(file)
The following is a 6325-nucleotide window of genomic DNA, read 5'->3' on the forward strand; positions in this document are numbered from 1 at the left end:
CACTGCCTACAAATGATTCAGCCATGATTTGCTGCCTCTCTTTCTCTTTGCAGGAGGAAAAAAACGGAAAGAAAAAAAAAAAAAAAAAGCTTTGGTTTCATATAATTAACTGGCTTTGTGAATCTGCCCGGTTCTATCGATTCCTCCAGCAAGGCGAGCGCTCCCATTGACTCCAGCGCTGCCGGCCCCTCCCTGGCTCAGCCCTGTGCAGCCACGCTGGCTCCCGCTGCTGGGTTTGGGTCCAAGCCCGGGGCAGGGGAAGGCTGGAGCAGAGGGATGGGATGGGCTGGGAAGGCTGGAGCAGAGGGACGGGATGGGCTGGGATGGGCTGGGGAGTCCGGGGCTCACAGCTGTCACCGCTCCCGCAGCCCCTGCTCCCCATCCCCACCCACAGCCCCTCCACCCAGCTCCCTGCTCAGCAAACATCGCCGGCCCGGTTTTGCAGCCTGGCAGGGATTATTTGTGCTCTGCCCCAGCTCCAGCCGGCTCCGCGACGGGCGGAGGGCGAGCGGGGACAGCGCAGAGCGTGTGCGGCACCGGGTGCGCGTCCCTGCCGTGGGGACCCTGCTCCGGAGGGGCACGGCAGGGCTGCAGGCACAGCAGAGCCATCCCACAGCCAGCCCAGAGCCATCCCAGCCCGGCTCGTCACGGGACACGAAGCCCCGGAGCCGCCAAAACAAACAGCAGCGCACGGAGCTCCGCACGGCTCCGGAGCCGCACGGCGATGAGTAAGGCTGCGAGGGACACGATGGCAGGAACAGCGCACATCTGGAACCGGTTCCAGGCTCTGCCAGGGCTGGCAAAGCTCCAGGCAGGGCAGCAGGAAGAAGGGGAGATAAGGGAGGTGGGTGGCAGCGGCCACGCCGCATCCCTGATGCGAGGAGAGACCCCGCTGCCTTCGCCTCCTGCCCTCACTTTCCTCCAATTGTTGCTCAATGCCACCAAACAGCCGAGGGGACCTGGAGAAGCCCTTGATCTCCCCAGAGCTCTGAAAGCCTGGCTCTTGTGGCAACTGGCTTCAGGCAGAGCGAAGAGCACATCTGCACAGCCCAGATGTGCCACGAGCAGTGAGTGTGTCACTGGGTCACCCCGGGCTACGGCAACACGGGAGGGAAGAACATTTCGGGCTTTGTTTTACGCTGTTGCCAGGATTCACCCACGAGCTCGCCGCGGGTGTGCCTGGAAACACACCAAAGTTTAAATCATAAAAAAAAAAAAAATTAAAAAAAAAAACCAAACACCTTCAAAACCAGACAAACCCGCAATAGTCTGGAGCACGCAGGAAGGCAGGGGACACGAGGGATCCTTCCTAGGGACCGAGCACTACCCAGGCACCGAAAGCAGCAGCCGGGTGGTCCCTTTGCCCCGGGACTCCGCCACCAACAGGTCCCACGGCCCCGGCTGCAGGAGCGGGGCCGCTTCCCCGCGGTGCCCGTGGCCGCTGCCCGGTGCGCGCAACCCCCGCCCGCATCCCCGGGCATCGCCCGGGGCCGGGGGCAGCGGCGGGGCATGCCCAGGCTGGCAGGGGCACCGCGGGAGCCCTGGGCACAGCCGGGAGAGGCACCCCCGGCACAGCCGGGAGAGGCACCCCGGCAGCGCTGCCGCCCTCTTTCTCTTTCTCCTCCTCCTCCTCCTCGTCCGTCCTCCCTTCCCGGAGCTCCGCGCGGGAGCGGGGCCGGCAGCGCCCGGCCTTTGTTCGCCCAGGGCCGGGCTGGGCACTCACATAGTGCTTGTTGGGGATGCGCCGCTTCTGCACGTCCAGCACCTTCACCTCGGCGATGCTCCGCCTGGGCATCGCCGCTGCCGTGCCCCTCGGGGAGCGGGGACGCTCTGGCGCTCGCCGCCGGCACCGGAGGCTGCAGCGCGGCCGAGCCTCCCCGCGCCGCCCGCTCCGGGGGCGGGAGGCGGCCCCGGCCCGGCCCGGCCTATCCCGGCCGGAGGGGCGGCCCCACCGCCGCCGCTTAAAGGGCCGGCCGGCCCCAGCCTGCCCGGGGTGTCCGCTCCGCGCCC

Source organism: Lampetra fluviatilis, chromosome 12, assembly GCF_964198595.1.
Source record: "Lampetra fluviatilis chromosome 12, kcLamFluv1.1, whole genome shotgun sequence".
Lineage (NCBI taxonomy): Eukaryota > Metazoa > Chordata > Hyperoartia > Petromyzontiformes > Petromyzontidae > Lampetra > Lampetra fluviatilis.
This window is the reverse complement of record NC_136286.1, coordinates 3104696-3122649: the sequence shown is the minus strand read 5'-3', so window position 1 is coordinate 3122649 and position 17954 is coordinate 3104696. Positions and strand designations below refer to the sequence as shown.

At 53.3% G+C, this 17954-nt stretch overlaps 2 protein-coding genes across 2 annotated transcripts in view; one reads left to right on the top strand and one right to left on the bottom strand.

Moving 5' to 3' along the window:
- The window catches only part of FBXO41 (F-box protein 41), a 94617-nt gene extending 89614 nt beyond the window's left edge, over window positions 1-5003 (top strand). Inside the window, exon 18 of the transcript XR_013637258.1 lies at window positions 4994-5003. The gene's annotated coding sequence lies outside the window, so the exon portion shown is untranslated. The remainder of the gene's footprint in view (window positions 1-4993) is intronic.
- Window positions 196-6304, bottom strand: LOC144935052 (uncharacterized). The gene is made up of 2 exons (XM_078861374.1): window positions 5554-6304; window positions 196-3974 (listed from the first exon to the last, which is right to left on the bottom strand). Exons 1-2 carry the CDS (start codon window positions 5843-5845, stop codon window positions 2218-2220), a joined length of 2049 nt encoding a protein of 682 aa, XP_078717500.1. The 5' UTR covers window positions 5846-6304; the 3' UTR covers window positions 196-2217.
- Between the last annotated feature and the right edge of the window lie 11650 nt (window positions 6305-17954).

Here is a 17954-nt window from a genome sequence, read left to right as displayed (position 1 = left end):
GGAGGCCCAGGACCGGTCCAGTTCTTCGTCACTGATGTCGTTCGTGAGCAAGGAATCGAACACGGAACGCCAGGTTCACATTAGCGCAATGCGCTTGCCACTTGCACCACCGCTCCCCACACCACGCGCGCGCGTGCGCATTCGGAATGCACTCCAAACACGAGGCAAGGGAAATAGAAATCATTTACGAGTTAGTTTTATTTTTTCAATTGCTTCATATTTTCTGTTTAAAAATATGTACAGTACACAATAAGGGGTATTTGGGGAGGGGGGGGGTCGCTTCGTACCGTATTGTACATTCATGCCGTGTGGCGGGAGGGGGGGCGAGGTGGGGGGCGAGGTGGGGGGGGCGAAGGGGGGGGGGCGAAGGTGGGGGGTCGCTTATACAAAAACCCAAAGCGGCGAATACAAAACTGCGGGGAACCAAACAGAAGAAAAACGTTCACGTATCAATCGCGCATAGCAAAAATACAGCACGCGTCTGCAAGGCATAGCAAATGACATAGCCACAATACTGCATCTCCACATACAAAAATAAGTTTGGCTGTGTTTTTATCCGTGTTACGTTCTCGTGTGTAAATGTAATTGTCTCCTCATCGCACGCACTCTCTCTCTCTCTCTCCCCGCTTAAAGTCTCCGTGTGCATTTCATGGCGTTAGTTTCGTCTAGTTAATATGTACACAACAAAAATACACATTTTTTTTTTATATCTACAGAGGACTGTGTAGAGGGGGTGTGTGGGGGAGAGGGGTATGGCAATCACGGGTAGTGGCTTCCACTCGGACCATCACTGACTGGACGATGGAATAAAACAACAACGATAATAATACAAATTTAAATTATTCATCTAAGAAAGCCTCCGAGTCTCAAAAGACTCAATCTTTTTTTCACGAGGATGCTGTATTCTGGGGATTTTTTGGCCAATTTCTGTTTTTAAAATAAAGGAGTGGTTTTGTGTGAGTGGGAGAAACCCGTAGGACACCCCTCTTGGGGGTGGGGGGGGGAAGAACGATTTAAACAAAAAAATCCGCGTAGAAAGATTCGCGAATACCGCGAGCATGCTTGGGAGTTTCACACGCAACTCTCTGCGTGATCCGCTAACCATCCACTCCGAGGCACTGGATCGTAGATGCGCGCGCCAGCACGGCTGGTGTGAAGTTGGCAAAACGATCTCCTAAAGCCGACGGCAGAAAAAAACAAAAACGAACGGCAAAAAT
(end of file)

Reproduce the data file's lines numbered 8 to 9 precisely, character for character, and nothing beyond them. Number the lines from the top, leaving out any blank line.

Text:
Moving 5' to 3' along the window:
- The window catches only part of FBXO41 (F-box protein 41), a 94617-nt gene extending 89614 nt beyond the window's left edge, over window positions 1-5003 (top strand). Inside the window, exon 18 of the transcript XR_013637258.1 lies at window positions 4994-5003. The gene's annotated coding sequence lies outside the window, so the exon portion shown is untranslated. The remainder of the gene's footprint in view (window positions 1-4993) is intronic.